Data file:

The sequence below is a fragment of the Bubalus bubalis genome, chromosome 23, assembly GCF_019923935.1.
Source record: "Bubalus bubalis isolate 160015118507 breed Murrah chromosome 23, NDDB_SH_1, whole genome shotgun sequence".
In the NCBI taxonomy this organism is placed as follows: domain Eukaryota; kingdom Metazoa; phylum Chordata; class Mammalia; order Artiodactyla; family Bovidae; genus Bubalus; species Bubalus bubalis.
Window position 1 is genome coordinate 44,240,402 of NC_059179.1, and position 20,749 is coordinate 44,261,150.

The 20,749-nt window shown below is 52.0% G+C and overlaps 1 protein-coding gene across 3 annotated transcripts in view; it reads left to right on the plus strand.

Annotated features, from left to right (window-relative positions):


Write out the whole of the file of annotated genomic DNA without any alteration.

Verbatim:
The sequence below is a fragment of the Bubalus bubalis genome, chromosome 23, assembly GCF_019923935.1.
Source record: "Bubalus bubalis isolate 160015118507 breed Murrah chromosome 23, NDDB_SH_1, whole genome shotgun sequence".
In the NCBI taxonomy this organism is placed as follows: domain Eukaryota; kingdom Metazoa; phylum Chordata; class Mammalia; order Artiodactyla; family Bovidae; genus Bubalus; species Bubalus bubalis.
Window position 1 is genome coordinate 44,240,402 of NC_059179.1, and position 20,749 is coordinate 44,261,150.

The 20,749-nt window shown below is 52.0% G+C and overlaps 1 protein-coding gene across 3 annotated transcripts in view; it reads left to right on the plus strand.

Annotated features, from left to right (window-relative positions):